Economy

Illegal salt still sold at markets in Bujumbura city

Despite having been banned by the Ministry of Trade, some kinds of salt namely “Chumvi Mawe” and “Chumvi safi” are still sold by some traders at Bujumbura City Market and Cotebu market located in the north of Bujumbura.

Illegal salt at some markets in Bujumbura city

At Cotebu market, some traders say they no longer get Chumvi Mawe and Chumvi Safi salt from their wholesalers though consumers like them.
However, other traders say they are still selling the same kinds of salt.

“This salt (Chumvi Mawe) comes from Tanzania and is refined in Ngozi before we get it from wholesalers,” says one trader at Cotebu market.

“They have recently told us that the salt is banned in Burundi because it doesn’t contain iodine mineral elements,” he says adding that he keeps selling it as wholesalers still bring it at the market.

Some traders and consumers say they cannot differentiate kinds of salt, therefore, they buy or sell them whenever they are on the market.
At Bujumbura City Market, one vendor accepts that he has Chumvi Safi though it is among the kinds of salt that have been banned by the Ministry of Trade.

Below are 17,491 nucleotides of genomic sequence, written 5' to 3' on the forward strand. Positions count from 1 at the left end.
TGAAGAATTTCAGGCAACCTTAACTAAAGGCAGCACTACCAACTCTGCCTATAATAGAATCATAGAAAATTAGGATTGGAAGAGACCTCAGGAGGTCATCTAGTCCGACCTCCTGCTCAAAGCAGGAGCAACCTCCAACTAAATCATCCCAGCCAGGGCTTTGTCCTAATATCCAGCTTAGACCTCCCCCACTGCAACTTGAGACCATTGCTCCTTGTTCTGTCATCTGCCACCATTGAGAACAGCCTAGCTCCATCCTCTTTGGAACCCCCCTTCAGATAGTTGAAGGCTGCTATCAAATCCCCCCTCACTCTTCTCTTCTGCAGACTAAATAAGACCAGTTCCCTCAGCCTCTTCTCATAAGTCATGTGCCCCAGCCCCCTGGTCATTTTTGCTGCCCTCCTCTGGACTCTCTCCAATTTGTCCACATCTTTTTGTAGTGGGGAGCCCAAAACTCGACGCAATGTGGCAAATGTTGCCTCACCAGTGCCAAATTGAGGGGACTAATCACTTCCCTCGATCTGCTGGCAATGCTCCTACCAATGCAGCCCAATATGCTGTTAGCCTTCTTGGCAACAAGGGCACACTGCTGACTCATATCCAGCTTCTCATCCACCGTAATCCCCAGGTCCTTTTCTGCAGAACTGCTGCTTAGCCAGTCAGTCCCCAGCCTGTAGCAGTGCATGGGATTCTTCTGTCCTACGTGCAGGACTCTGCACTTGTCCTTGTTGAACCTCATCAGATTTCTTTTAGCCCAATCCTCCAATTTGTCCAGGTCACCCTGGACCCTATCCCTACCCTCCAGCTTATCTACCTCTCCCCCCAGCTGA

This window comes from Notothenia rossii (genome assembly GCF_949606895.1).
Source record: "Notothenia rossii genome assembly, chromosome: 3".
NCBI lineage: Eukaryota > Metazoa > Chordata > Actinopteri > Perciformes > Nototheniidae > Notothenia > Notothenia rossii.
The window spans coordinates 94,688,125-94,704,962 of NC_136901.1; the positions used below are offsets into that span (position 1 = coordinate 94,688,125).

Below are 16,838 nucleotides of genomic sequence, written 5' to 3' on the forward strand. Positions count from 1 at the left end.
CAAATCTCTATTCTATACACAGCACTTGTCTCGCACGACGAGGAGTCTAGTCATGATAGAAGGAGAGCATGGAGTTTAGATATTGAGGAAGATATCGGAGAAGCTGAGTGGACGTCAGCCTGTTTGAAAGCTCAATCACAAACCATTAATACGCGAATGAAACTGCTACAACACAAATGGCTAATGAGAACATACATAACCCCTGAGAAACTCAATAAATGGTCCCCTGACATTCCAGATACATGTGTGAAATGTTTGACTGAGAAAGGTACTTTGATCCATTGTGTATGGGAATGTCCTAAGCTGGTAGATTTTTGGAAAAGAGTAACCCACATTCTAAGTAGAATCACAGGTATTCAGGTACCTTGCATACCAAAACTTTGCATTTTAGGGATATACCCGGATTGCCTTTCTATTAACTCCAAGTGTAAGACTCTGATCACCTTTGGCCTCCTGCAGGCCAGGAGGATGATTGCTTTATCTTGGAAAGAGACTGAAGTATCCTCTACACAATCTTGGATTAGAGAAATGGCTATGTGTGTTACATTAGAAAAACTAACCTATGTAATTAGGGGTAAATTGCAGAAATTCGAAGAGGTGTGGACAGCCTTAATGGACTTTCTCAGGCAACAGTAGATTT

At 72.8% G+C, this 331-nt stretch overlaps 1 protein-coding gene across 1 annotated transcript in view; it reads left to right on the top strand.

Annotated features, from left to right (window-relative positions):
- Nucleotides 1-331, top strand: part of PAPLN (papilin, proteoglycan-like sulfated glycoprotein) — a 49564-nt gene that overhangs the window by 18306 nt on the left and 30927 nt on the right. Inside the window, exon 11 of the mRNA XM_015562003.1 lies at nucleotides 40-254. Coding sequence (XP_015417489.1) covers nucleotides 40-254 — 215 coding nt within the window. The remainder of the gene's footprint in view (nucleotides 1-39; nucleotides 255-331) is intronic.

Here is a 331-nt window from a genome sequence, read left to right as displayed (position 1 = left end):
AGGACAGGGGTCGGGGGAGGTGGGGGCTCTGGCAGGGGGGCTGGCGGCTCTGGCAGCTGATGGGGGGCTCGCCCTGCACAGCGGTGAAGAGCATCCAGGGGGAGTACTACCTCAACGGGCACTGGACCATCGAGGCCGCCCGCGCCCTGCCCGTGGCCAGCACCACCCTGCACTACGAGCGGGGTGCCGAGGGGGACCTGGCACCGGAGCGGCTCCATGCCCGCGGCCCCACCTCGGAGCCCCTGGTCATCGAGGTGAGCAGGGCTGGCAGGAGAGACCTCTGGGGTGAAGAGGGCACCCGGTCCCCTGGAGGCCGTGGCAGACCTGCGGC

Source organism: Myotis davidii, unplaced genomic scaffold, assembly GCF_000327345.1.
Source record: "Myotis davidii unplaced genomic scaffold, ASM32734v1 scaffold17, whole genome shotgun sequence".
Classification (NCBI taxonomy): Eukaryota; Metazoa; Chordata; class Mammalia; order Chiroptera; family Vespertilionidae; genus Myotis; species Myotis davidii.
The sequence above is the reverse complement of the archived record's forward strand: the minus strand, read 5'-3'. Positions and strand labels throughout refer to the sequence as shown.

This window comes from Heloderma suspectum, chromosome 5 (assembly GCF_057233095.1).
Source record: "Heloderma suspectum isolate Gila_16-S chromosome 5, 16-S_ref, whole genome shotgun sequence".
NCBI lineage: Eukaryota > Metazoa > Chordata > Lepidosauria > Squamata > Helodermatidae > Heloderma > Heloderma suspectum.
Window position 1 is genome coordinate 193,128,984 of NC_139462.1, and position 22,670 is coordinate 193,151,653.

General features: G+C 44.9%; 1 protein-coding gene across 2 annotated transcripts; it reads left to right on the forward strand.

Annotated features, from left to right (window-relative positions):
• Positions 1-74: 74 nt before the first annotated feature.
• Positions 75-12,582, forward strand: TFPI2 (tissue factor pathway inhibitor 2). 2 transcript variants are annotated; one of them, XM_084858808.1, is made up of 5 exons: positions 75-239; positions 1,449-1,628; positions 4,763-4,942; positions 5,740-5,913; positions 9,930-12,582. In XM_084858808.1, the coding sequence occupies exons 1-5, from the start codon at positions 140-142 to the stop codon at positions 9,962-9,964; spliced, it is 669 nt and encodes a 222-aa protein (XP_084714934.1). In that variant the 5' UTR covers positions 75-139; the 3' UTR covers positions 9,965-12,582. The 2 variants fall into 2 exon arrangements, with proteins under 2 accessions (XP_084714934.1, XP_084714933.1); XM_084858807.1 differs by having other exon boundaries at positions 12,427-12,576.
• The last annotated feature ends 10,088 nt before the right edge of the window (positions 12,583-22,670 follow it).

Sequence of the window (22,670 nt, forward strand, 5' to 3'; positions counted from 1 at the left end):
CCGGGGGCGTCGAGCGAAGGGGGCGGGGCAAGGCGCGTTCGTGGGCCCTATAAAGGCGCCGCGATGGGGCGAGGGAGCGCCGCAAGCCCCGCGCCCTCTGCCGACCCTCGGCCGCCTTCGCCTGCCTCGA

He says a package of Chumvi Safi is sold at BIF 20,000 and denies having known that it has been prohibited.

Noel Nkurunziza, Secretary General and Spokesman for the Burundian Association of Consumers-ABUCO says there is a lack of follow-up after the ministry of trade has decided to ban some kinds of salt.

“The Ministry of Trade must work hard to prevent illegal salt from being sold at the market so as to protect people’s health,” he says adding that there should be a law to protect consumers against dangerous products.
He calls on consumers to denounce all products which can endanger their lives.

At a press conference held on September 10th, Jean Marie Niyokindi, Minister of Trade, said kinds of salt such as Chumvi Mawe, Chumvi Safi, Chumvi Nzuri all from Tanzania are banned in Burundi.

He added that Neel, Nezo and Sea salt are good for human health.